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Wednesday 2 November 2022

Reviews: Spell, Hellsingland Underground, The Jokers, Sheer Cerebral Power (Reviews By Matt Bladen)

Spell – Tragic Magic (Bad Omen Records/Metal Blade Records)

Fantasy metal band Spell, emerge from the magical realms with their third album Tragic Magic which leaves the escapism of their previous two albums for a more down to earth lyrical inspiration though still brought with plenty of black magick and occult tendencies. Their mix of proto metal, NWOBHM, prog and Gothic rock likens them to bands such as Blue Oyster Cult and Budgie, fellow Canadians Rush and Triumph, as well as more modern names such as Unto Others, Tower and even Ghost (though Spell don't rely on the visual gimmicks). 

Hooky as a room full of pirates Tragic Magic lays down 10 tracks in 38 minutes closing with the instrumental The Watching, the performance spilt between Cam Mesmer (bass, vocal, rhythm guitar) and Al Lester (drums, lead guitar, vocals) as some friends help out on tracks such as A Ruined Garden, which has Ian Chains of Cauldron (another band Spell are influenced by), Max Sample adds piano to Watcher Of The Seas, Rachel Layne brings counterpoint vocals (Souls In Chains) and producer Felix Fung also gets in on the gang vocals. 

Spell have taken the occult and hypnotic to their hearts with this music, tracks such as the synthy Hades Embrace bring that sense of 'the otherside' as does the woozy malaise of Fever Dream. Though Fatal Breath goes into some fuzzy Motorhead galloping, then there's proto thrash on Sarcophagus and lead guitar mastery on A Ruined Garden. Tragic Magic is rougher, more mature Spell but still born of the mystical realm. 9/10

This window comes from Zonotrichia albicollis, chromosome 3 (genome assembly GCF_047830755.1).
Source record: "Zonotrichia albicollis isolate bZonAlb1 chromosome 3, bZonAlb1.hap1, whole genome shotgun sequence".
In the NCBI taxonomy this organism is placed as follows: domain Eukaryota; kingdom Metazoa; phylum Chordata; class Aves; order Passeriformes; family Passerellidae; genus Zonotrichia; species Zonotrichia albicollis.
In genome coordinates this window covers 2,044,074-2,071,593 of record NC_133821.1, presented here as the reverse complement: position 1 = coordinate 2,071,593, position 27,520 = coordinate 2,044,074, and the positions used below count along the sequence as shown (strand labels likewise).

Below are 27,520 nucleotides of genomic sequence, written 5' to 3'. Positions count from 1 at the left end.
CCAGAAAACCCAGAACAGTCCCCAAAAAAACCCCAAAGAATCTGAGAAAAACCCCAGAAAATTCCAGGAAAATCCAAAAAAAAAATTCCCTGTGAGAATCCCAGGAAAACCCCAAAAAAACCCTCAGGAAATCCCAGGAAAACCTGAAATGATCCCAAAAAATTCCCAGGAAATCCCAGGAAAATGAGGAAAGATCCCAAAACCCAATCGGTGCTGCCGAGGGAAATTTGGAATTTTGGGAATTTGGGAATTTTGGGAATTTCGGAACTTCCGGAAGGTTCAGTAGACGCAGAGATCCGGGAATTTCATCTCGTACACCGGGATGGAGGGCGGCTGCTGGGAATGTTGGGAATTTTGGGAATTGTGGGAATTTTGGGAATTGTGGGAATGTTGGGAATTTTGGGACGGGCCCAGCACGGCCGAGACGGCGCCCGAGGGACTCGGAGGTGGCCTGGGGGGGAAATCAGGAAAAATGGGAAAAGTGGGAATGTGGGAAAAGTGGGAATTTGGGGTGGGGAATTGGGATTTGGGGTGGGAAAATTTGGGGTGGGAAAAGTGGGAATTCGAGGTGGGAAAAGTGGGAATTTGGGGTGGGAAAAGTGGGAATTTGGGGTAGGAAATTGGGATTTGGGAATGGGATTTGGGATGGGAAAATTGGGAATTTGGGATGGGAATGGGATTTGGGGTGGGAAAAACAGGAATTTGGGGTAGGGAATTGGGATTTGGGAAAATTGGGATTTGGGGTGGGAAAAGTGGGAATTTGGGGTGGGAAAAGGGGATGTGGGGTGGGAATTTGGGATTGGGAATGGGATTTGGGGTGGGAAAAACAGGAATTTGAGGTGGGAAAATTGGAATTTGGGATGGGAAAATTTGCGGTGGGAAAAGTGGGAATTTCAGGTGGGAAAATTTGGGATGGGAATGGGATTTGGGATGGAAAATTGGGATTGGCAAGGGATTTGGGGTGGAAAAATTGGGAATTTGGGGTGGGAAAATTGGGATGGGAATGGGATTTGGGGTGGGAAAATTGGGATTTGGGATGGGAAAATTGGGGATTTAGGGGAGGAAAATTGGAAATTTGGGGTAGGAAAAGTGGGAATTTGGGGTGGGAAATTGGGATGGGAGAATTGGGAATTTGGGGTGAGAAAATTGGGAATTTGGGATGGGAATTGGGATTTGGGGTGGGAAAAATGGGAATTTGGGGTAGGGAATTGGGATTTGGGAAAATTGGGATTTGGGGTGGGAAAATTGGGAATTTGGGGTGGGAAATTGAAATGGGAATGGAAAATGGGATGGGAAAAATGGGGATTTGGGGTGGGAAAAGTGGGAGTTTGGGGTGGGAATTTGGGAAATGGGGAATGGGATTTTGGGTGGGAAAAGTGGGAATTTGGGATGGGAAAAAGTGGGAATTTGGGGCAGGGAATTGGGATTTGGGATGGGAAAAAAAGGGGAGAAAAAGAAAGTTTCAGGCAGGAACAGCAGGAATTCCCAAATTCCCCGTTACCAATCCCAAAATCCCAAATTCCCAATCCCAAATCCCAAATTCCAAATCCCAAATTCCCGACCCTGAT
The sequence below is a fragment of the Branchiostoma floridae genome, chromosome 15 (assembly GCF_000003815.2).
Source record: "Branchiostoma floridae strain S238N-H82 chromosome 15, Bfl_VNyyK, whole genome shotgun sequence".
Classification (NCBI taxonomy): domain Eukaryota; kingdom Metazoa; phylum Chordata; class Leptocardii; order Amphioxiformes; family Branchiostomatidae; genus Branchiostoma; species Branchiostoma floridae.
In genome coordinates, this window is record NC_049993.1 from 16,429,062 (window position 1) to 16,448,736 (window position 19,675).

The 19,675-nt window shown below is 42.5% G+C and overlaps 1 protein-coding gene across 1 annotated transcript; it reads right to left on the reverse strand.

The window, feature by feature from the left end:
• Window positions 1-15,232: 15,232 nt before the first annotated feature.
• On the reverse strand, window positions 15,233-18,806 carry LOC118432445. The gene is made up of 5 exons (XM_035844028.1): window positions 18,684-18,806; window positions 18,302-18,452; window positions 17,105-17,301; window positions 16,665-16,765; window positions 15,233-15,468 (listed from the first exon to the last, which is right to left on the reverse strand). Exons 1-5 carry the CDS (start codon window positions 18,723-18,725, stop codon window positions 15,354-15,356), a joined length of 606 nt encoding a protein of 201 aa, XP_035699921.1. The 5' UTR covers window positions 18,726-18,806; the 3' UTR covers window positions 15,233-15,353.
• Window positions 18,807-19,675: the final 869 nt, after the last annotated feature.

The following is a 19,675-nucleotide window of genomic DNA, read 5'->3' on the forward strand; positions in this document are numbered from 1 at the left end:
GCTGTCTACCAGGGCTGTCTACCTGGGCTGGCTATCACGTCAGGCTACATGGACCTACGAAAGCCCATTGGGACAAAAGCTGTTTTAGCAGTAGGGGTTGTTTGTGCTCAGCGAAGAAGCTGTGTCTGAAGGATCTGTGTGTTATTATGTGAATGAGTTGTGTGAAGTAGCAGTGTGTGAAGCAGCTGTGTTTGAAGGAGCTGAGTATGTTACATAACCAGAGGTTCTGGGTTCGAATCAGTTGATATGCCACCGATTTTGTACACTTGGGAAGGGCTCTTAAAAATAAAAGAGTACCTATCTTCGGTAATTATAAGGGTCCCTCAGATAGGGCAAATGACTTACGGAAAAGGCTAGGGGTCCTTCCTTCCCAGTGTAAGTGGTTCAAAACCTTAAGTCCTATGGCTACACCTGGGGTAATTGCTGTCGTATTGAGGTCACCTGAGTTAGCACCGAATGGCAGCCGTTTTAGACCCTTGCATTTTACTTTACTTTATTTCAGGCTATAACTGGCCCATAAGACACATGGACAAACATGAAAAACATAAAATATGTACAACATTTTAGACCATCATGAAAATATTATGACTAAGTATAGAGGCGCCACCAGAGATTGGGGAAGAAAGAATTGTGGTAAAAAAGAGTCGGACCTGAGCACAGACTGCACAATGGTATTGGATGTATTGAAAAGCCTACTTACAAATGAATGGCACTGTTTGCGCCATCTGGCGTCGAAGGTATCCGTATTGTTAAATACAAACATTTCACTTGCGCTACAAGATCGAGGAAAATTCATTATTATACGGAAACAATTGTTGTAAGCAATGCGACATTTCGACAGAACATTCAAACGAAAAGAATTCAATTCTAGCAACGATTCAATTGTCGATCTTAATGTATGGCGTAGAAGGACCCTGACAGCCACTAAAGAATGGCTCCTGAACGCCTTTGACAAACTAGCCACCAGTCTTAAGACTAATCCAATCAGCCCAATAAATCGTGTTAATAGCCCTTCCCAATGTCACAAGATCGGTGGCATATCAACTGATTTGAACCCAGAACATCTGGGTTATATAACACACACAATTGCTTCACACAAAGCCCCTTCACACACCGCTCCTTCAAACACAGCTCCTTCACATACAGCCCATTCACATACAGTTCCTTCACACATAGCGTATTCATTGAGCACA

Hellsingland Underground - Endless Optimism (Wild Kingdom)

Hellsingland Underground have had a lengthy career, they'll be in their 20th year in 2026, but they are ageing gracefully as a band, not wanting to play songs about being in their 20's anymore their songwriting has matured as vocalist Charlie Granberg meditates on getting older but without the need for nostalgia, it's the same mentality as country singers and southern rock bands, the idea that looks fade, health deteriorates but if you can strap on a guitar and play some music you'll always feel 21. Hellsingland Underground don't have to prove anything to anyone, they're in a band because they enjoy it still, and after the last few years, there was a collective feeling unity when they were able to resume playing together.

So with this album they've attempted to make the ideal Hellsingland Underground album, the experimentation of their previous record replaced by the love for guitar riffs and blue collar rock n roll ala The Allman Brothers and Tom Petty. Recorded in their own studio Endless Optimism happily mixes classic, bluesy rock n roll swagger with down to earth storytelling lyrics and a pocket full of tasty riffs. There first album with new drummer Johan Gröndal, Endless Optimism is a record that is based around the concept of its title, whether it be ageing, the world, or anything else, the songs here are all there to tell you to approach life with optimism no matter the outcome. 

The music here a testament to that out look as the songs drift on by getting your toes tapping and your head nodding to the way rock grooves, it's a record that can just as easily be enjoyed on a solitary night by the fire or at a gathering with your best friends, the sense of friendship spilling out as Granberg and Gröndal, are joined by Peter Henriksson (guitars), Jerry Åström Ask (guitars), Martin Karlsson (bass), Thomas Pettersson (piano) to kick off with the rollicking Mott The Hoople-esque Young And Dumb, those driving riffs of Ian Hunter appear on Red Number One too.